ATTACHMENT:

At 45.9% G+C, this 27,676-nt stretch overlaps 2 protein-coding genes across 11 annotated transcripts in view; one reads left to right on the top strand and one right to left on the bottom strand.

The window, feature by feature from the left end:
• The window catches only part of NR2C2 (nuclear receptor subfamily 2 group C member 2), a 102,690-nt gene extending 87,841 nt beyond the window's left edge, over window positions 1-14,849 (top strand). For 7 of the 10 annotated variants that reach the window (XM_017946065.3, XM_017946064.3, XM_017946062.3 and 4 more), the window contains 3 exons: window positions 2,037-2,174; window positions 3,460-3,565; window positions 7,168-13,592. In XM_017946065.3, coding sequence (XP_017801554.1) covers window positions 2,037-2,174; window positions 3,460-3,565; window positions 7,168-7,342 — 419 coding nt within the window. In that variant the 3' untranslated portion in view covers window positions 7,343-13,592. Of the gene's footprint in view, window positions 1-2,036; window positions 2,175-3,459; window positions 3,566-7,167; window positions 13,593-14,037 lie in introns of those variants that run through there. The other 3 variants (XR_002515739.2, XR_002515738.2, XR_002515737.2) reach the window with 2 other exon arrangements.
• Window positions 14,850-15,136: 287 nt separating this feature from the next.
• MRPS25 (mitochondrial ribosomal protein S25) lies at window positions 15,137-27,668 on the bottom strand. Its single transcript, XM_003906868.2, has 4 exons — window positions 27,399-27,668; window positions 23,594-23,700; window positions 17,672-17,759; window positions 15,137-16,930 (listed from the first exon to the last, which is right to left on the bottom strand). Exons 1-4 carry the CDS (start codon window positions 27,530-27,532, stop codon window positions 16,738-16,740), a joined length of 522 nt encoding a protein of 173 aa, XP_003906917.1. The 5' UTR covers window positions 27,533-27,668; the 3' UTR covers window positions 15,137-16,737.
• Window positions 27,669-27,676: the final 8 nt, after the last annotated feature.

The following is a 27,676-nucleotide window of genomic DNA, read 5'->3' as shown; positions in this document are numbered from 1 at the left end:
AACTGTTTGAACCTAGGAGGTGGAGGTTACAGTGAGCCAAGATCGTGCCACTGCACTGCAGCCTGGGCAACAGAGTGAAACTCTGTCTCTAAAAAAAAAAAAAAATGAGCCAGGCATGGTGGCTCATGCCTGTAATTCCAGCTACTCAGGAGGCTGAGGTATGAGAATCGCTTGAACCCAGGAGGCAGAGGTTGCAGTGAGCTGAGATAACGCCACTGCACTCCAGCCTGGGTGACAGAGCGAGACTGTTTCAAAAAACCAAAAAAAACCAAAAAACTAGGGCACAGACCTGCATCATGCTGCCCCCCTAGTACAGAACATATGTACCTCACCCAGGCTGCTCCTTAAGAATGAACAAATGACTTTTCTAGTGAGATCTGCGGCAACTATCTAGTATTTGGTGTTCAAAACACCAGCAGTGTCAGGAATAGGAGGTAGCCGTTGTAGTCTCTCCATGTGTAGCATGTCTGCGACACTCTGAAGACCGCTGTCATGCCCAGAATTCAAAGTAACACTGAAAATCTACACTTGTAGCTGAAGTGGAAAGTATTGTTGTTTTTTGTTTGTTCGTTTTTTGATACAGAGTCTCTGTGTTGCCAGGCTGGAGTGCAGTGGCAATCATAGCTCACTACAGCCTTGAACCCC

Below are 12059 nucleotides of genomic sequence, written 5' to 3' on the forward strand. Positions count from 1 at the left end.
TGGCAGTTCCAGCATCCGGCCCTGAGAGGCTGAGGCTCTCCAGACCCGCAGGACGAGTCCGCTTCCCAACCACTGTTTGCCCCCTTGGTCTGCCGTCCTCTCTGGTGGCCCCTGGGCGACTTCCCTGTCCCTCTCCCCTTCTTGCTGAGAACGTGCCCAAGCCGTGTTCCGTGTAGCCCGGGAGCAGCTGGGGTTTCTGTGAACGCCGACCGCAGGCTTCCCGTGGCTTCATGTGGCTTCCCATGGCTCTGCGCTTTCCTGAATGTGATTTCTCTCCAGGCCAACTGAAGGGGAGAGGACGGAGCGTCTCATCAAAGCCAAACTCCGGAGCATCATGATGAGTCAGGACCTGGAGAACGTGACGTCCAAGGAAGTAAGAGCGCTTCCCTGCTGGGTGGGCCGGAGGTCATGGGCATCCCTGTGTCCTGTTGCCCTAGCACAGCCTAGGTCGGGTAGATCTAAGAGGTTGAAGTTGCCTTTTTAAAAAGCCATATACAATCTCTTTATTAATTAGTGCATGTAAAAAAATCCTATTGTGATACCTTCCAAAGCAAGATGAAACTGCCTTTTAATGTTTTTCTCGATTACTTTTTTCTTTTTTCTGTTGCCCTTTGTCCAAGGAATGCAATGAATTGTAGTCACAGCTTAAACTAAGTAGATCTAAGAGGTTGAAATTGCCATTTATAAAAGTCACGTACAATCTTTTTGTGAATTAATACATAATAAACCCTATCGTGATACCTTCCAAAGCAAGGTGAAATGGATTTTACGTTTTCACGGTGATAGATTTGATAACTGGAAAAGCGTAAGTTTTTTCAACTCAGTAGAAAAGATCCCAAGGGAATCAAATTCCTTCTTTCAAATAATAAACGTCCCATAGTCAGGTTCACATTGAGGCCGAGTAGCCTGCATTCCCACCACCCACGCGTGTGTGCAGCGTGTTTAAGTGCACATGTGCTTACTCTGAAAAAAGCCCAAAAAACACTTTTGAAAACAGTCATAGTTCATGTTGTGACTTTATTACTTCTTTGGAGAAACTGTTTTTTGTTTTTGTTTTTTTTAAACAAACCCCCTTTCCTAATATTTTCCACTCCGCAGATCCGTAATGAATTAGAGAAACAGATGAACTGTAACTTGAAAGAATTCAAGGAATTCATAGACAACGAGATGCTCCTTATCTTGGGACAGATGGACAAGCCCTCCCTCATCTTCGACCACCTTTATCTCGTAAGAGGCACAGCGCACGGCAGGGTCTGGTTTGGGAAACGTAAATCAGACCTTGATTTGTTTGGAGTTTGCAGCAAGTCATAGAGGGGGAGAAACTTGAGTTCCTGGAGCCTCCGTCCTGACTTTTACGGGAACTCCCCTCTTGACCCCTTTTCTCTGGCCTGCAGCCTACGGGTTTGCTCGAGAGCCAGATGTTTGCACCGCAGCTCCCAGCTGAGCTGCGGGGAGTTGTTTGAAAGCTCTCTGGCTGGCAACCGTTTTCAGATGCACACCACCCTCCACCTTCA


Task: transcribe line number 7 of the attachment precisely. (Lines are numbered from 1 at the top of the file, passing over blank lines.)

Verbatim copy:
The following is a 27,676-nucleotide window of genomic DNA, read 5'->3' as shown; positions in this document are numbered from 1 at the left end: